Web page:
Over the next two weeks Americans will cast their ballots to determine who shall be the President of the United States, and Utahns will elect their next governor. Other races will be determined, as will numerous ballot issues. We have seen and heard numerous campaign ads. We are being encouraged, and even admonished, to vote for certain candidates, take certain positions on various issues. You may have already decided which boxes to check on your ballot. You may still be considering your options. As Americans, we have an opportunity not all other nations’ citizens have: we get to have a say in who will serve us as our duly elected leaders.
Not all countries have representative or constitutional republics as the United States has; different countries have different forms of government. Even in the Bible the people of God lived under different forms of government at different times. God never said, “Thou shalt have this or that form of government.” He did have judges and kings rule over His people, but He never commanded that each nation adhere to a specific way to govern its citizens. Our nation’s founding fathers determined the form that would best serve us is the representative republic, as stated in the Constitution and its subsequent amendments.
As Americans and as Utahns, we are privileged to be allowed and able to vote for the leaders we want to govern and serve us. As Christians, we also have a duty to vote for those candidates and issues that are supported by the Bible. That said, as a Lutheran pastor I am not telling you (nor will I tell you) which candidates to support. I do not preach politics from the pulpit, nor do I teach it in Bible class. But I do not hesitate to speak to moral issues, such as abortion, family, and end-of-life issues (we are pro-life and pro-family), to speak up for those who cannot speak for themselves, to protect the most vulnerable members of our society. It behooves us to elect those candidates who will fight to protect the unborn, preserve the sanctity of marriage and of the family unit, and provide for those nearing life’s end.
We may disagree on other issues, but it is crucial for us to remember and support what God says to us in His Word, especially those matters addressed in the preceding paragraph. Life is a gift from God, begun and ended by Him, not by human beings, not by policies, not by the devil himself. God tells us in Holy Scripture how highly He views human life, the crown of His creation. He says in the Ten Commandments, “You shall not murder” (Exodus 20:13). God speaks very clearly about the sanctity of human life. He said to the prophet Jeremiah, “Before I formed you in the womb I knew you; before you were born I sanctified you…” (Jeremiah 1:5), and the Psalmist writes, “You formed my inward parts; You covered me in my mother’s womb. I will praise You, for I am fearfully and wonderfully made” (Psalm 139:13-14). In Mark 10, Jesus invites the little children to come to Him, and “He took them up in His arms, laid His hands on them, and blessed them” (Mark 10:16). In fact, near the end of the first century a document called the Didache (pronounced did-ah-KAY), Greek for “teaching,” was published as the teaching of the Apostles. In it we find: “You shall not murder a child, whether it be born or unborn” (Didache 2:2).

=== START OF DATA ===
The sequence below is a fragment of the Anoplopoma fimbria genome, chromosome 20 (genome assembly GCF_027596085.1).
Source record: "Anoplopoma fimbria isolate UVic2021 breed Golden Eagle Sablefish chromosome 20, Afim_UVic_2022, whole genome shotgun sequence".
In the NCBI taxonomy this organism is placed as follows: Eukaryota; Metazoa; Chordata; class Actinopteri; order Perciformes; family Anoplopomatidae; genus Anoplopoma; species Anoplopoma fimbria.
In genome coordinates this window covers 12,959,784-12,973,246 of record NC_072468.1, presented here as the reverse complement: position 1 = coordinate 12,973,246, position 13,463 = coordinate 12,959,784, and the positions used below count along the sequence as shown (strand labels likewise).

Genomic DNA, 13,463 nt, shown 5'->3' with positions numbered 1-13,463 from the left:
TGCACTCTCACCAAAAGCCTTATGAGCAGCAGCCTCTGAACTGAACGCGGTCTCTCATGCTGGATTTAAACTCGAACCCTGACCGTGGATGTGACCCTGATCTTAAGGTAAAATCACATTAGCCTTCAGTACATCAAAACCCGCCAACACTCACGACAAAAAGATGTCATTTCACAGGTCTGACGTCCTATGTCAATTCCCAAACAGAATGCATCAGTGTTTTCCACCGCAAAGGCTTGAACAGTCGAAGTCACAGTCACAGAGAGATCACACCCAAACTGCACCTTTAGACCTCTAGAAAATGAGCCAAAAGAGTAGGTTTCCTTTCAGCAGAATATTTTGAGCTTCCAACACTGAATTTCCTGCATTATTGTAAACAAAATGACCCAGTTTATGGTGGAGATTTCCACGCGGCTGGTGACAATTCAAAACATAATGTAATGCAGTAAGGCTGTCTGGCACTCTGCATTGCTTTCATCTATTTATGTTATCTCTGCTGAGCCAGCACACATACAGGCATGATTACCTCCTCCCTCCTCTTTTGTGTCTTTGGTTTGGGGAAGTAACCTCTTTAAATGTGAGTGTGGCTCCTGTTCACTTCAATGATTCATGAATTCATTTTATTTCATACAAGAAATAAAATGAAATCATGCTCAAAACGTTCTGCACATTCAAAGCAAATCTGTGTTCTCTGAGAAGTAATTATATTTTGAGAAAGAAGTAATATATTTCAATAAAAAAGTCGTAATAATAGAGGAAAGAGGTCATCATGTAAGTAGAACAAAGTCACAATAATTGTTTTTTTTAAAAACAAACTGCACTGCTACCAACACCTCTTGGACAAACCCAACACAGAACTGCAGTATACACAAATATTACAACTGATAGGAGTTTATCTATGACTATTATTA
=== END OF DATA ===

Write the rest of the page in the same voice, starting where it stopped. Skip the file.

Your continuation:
Regarding the family, Jesus emphasizes His intent of marriage. He quotes from Genesis 2 as He says, “Have you not read that He who made them at the beginning ‘made them male and female,’ and said, ‘For this reason a man shall leave his father and mother and be joined to his wife, and the two shall become one flesh’? So then, they are no longer two but one flesh. Therefore what God has joined together, let not man separate” (Matthew 19:4-6). Saint Paul also says of the family, “Children, obey your parents in the Lord, for this is right. ‘Honor your father and mother,’ which is the first commandment with promise: ‘that it may be well with you and you may live long on the earth.’ And you, fathers, do not provoke your children to wrath, but bring them up in the training and admonition of the Lord” (Ephesians 6:1-4). And with respect to those living in the twilight of their years, God says, “Listen to your father who begot you, and do not despise your mother when she is old” (Proverbs 23:22); and St. Paul writes, “Do not rebuke an older man, but exhort him as a father, younger men as brothers, older women as mothers, younger women as sisters, with all purity” (1 Timothy 5:1-2).
Above all, we must pray for our rulers and leaders, whether we voted for them or not, regardless of party affiliation, that they would govern, legislate, and judge in God-pleasing ways. Paul exhorts us thus: “Therefore I exhort first of all that supplications, prayers, intercessions, and giving of thanks be made for all men, for kings and all who are in authority, that we may lead a quiet and peaceable life in all godliness and reverence. For this is good and acceptable in the sight of God our Savior” (1 Timothy 2:1-3).
Mark Schlamann is pastor of First Lutheran Church in Tooele.